Lyda Borelli was already a celebrated theatrical actress and fashion icon when she burst into film with the seminal Ma l’amor mio non muore! (But my love will never die!; 1913). Her cinematic career was relatively sparse—over six years, she only made 16 films—but enormously successful. Her elegance and unique screen presence were greatly admired, and she gave rise to the noun borellismo and the verb borelleggiare (to ‘Borrelli-ize’, i.e. to emulate the appearance and poses of Borelli).
In 1918, Lyda Borelli married the industrialist and aristocrat Conte Vittorio Cini, and retired from acting altogether, thereafter devoting herself to raising the couple’s four children. While in Bologna for Il Cinema Ritrovato, I learned of Casa Lyda Borelli, located on the via Saragozza, and decided to take a look.
The full name of Casa Lyda Borelli is Casa di riposo Lyda Borelli per artisti drammatici italiani, or Retirement Home for Italians in the Dramatic Arts. The concept is similar to that of the Motion Picture & Television Country House and Hospital in Hollywood: to provide a place for Italian entertainers/actors/showbiz people to live in their old age. The foundation underlying the Casa di riposo was inaugurated in 1917 by theatre impresario Adolfo Re Riccardi, and the building on the via Saragozza was built in 1931 on land donated by the comune of Bologna. In memory of his wife, in 1959 Vittorio Cini donated a huge sum to the foundation, which funded significant architectural additions to the complex, as well as the Teatro Il Celebrazioni located next door—and gave the Casa its present name.
Therefore, this is not Borelli’s former home—it may well be that she never set foot there. Still, as a diva devotee, I decided to have a quick look around.
The Casa Lyda Borelli is a beautiful art deco building, cheerfully painted in shades of ochre. Behind the main building are several small other structures, including a chapel. Generally speaking, this is not a public place, so I simply walked around the large garden at the front of the house.
I won’t lie, a part of me was hoping for a double-life-size statue of la divina Lyda adorning the front garden. But despite this obvious design flaw, the garden was lovely. Italian stage actors and actresses are celebrated through a series of stone busts aligned on each side of the property. Naturally, Eleonora Duse was given pride of place:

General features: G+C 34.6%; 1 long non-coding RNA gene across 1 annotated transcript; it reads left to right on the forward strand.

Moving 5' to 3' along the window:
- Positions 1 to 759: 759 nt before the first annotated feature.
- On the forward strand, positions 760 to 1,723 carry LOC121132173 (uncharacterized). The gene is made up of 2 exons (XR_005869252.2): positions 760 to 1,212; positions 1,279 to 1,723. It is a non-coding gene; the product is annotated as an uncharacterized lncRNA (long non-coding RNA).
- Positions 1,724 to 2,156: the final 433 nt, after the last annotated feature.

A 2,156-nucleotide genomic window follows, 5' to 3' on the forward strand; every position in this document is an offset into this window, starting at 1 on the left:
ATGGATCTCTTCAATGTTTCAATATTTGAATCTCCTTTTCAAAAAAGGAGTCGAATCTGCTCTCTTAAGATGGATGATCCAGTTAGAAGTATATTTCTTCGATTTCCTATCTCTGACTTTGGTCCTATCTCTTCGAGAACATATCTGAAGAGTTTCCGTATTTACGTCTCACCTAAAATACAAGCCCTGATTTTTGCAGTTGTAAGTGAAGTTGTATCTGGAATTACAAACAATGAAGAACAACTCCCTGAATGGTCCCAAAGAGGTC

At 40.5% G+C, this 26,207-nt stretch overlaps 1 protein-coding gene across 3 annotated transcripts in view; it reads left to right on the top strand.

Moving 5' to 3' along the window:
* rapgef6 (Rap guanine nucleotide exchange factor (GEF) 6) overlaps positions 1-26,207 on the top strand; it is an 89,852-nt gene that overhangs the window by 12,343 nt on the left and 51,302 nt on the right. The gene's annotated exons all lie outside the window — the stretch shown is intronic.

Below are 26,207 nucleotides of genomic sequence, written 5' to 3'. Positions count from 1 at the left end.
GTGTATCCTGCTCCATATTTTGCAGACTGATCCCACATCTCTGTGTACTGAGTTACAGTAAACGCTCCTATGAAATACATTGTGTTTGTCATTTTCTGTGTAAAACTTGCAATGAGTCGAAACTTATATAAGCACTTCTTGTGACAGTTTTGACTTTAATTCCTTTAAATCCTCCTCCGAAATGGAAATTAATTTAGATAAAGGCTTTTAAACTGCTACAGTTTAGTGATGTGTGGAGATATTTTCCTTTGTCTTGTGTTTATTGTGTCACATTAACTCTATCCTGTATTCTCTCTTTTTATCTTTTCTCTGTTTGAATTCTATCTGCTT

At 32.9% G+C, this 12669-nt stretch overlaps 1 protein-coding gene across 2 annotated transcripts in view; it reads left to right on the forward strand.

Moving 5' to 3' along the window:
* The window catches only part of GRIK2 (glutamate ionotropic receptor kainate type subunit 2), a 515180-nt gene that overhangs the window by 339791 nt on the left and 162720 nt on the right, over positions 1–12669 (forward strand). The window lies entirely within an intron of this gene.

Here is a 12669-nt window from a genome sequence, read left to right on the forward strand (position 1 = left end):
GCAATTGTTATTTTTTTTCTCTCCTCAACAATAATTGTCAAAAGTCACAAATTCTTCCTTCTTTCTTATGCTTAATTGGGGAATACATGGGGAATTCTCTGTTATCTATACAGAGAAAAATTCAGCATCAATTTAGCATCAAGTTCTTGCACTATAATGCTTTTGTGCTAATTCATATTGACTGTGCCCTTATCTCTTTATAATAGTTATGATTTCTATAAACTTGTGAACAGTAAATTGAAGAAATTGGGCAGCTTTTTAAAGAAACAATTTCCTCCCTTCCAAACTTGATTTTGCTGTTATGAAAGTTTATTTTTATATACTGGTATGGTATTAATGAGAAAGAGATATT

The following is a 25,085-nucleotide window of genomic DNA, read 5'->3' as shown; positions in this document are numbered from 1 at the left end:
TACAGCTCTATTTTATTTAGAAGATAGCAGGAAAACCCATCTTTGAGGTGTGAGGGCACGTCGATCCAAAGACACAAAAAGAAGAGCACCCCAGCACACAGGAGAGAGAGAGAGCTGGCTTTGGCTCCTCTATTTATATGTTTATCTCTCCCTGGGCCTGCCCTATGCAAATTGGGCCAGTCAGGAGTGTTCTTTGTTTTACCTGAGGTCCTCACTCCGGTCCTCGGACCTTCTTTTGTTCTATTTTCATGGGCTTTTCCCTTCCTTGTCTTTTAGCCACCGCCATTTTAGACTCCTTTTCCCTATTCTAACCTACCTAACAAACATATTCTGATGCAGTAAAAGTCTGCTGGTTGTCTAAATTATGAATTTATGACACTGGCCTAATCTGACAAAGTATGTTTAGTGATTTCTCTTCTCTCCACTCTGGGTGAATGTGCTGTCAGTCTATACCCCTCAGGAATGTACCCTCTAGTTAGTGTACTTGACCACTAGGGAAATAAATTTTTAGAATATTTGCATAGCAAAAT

Another person given the sculptural treatment was Ermete Zacconi, the great stage actor who also worked occasionally in film: a notable role was as the lead in L’emigrante (Itala-Film, 1915—available here on Vimeo), directed by Febo Mari.
Others commemorated thus included Ermete Novelli (no relation to Amleto Novelli), Tommaso Salvini, and Alfredo Testoni, a playwright who wrote primarily in Bolognese dialect. Finally, there was a bust of Ruggero Ruggeri. Although primarily a theatrical actor, Ruggeri made quite a few film appearances. In 1915, he co-starred in two films with Pina Menichelli, Papà and Il sottomarino n. 27; he also worked with Augusto Genina on the 1919 title Il principe dell’impossibile. His most important contribution to silent film, however, must be Amleto (1917), an excellent Hamlet adaptation in which he plays the title role. (Amleto can be watched here).
Although I did not have the chance to visit it, Casa Lyda Borelli has a library and archive in which collections of former inhabitants are held. They do not appear to hold materials devoted to Borelli herself; nonetheless, there is surely a wealth of material there, particularly for scholars of Italian theatrical history.
Taking a look to Casa Lyda Borelli was rather a strange thing to do, but it was very pleasant to wander along the via Saragozza to see the institution bearing Borelli’s name. What a lovely tribute for the Conte to make to his late wife, la diva Borelli.